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The 4 types of business formation

Whether it is a person’s first business or not, starting a business requires one to go through a process of steps. Clearly, the logistics of the business must be planned out, but a business owner must also decide what type of formation will be most beneficial to them. In order to do this, business owners or those considering starting a business should become familiar with the different types of business formations available.

There are four main types of business formation, and depending on the needs of the business and the business owner, some are more advantageous than others. The first is sole proprietorship. This is considered the most simplest business formation, and it is the least expensive type to form as well. For this type, there are no incorporation documents to file or the need to run a business notice in the paper. This type of business has only one owner and there are no protections from lawsuits or creditors claims.

The next type is partnership. With this type, there are no documents to file with your state; however, partners will typically have partnership agreements that are drawn up between partners. This document states how the partnership operates and describes how the profits and losses will be shared. In most states, each partner is held unlimitedly liable for business debts. The third type is a a limited liability company or a LLC. For this, one may be able to file articles of organization or a certificate of formation as a means to form a LLC. The owners of a LLC have limited liability protection. This means that the LLC is responsible for debts versus the individuals. An LLC can be taxed as a partnership or a corporation.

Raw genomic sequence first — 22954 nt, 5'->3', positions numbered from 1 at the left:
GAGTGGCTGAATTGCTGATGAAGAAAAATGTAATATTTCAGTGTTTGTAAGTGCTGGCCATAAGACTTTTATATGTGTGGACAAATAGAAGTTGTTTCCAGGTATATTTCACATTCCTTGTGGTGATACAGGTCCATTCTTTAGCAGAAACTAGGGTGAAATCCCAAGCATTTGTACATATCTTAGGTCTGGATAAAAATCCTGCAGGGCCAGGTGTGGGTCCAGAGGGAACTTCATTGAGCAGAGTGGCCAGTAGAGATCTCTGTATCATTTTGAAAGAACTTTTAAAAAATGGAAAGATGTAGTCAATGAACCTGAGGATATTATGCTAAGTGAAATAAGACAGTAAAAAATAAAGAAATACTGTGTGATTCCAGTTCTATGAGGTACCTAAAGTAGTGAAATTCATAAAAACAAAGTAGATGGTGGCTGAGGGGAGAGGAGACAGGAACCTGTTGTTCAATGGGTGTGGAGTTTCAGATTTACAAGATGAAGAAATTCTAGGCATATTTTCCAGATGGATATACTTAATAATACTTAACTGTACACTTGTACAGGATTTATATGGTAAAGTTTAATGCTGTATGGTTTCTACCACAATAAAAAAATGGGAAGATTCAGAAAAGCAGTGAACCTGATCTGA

The final type is a corporation. This is considered to be the most formal and the most expensive type of business formation. Filing the Article of Incorporation with the state forms a corporation. The owners of a corporation are provided limited liability protection. A C Corp retains their profits and losses at the corporate level; however, they have double taxation. On the other hand, a S Corp has the profits and losses flow through the business to the owners.

Large or small, new or old, it is important that business owners take the time to ensure one’s business is running properly. This also means determining what kind of liability he or she will face if issues arises. Those dealing with business law maters should take the time to better understand their situation so they can take proper steps to protect themselves.


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